A few weeks ago, a pair of kestrels started showing an interest in a large nest box I have up at the end of my garden. Unfortunately, the jackdaws were interested in the same box. For the last few days, the jackdaws seemed to have won as they were in and out and starting to bring in nesting materials. Suddenly, today, the kestrel male was back with vengeance and he meant business! He took an aggressive stance in the entrance of the box, and with the PTZ cam trained on the outside, I have been able to see some of the battles. The female was all around a lot today, both on the outside of the box and inside as well.
The jackdaws were not happy and they were continually mobbing and attacking the kestrels, but the male held steady, often chasing them off. The videos below show some of the many interactions they had today….
This is one of the few clips I have of both male and female outside the box…
The male also had one big battle with a jackdaw inside the box. I still have not managed to get the microphone to work on this camera, which is a real shame as there must have been some racket during this altercation! Also, this is a new camera to me and it seems to be struggling a little with the frame rate when there is a lot of movement. I will continue to play with the settings to try to improve this and to avoid the blurring we are getting. It is a big steep learning curve and projects like this, with new kit mean that there can be a lot of experimentation, especially as I am an amateur when it comes to the technicalities of these new IP cameras!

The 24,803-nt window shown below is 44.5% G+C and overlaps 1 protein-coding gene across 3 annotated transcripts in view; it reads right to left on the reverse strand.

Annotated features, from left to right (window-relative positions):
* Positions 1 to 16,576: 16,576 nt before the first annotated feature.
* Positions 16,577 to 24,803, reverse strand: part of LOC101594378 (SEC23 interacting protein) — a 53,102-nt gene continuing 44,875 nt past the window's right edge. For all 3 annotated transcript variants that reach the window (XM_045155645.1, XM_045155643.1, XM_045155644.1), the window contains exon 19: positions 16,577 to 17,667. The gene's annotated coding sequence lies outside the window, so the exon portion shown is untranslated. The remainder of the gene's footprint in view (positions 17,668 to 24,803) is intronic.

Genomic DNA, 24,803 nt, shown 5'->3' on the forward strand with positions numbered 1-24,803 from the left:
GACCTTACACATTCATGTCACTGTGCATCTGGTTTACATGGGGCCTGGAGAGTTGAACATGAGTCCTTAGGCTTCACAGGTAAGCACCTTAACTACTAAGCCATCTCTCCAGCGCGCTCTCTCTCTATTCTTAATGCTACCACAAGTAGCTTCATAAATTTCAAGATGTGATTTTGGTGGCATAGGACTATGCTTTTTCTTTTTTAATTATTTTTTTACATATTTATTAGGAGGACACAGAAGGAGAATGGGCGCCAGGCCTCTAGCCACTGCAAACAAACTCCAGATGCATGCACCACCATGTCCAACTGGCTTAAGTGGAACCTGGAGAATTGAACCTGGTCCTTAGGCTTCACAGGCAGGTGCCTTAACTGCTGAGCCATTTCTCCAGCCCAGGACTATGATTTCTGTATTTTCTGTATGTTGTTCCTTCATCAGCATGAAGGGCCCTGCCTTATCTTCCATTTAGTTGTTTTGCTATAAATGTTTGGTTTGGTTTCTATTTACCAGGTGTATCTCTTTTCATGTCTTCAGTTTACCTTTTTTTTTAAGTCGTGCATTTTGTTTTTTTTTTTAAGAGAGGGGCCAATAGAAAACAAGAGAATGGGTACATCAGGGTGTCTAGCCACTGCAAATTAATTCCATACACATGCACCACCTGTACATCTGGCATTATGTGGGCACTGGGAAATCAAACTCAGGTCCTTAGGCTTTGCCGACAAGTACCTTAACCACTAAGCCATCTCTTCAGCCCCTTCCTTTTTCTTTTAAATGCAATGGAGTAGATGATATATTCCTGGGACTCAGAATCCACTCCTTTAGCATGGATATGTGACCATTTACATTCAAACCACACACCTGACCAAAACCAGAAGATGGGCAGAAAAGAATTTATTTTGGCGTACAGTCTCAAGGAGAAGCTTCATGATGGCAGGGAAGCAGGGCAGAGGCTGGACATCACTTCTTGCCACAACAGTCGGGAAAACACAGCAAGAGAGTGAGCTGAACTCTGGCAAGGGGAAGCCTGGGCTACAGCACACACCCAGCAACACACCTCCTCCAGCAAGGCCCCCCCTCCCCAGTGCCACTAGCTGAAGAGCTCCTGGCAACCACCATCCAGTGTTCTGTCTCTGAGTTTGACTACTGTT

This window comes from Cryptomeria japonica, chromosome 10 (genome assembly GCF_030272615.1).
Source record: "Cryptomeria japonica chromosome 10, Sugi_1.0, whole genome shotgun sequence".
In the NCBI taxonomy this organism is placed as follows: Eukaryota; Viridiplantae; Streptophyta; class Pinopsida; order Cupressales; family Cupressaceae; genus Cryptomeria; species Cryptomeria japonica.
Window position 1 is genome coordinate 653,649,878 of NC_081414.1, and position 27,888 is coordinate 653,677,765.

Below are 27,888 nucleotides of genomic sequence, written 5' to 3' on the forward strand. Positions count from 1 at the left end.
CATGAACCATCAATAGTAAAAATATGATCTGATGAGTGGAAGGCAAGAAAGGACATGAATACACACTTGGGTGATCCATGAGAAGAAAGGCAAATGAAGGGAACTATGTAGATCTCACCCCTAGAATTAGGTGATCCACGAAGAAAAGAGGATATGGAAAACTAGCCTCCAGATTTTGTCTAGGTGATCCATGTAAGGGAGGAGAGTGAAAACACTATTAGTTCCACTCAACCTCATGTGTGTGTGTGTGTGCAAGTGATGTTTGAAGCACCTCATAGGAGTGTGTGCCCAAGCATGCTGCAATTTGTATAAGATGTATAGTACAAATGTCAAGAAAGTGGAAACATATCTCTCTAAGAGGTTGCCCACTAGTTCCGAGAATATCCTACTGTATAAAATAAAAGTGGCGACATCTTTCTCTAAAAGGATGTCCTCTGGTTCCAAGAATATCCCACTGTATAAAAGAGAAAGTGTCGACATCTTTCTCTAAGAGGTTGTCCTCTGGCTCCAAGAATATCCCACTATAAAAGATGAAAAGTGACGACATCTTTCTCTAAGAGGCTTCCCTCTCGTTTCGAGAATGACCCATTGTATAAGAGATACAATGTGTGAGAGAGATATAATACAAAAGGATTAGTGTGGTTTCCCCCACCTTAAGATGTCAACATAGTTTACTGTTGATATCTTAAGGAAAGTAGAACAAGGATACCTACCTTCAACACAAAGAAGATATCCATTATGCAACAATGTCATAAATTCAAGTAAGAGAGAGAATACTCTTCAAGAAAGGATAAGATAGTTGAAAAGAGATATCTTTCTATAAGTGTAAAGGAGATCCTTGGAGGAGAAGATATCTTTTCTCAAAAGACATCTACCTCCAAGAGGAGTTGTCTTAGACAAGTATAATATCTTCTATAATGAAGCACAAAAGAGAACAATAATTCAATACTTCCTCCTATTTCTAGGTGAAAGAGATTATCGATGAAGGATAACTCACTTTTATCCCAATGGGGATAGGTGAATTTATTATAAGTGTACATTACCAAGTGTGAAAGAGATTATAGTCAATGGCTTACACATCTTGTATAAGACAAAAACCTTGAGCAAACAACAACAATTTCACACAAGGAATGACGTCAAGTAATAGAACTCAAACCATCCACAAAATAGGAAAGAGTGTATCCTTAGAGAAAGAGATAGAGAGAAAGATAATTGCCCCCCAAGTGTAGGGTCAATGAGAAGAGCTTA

The kestrel and the jackdaw are pretty evenly matched body size-wise, with the jackdaws having a slightly bigger wingspan. The kestrel has talons and a hooked beak, yet the jackdaw can be pretty aggressive with its strong beak. The jackdaws are incredibly persistent too…. constantly mobbing and attacking. The kestrel male has been much more determined today, though, and I really hope he claims this nest box for his female.
The other times that the male and female have been inside the box have included him ‘paddling’ his feet testing the substrate and creating a hollow in which to nest. He has also been picking up and breaking small bits of substrate that is in the base of the box. The female seems to just look around at the moment, deciding whether this is the right place to nest this year.
The next week or so will determine whether this pair are gong to be successful in claiming this box. Such battles over good nesting locations will be common in the wild. I really hope they win! Doing a bit of research, they usually start breeding in April/May but this can be very weather dependent. They ;ay one clutch of eggs (between 4-9). Incubation is 27-29 days by the female. The chicks fledge between 27-39 days old. It will be brilliant season if they do breed here!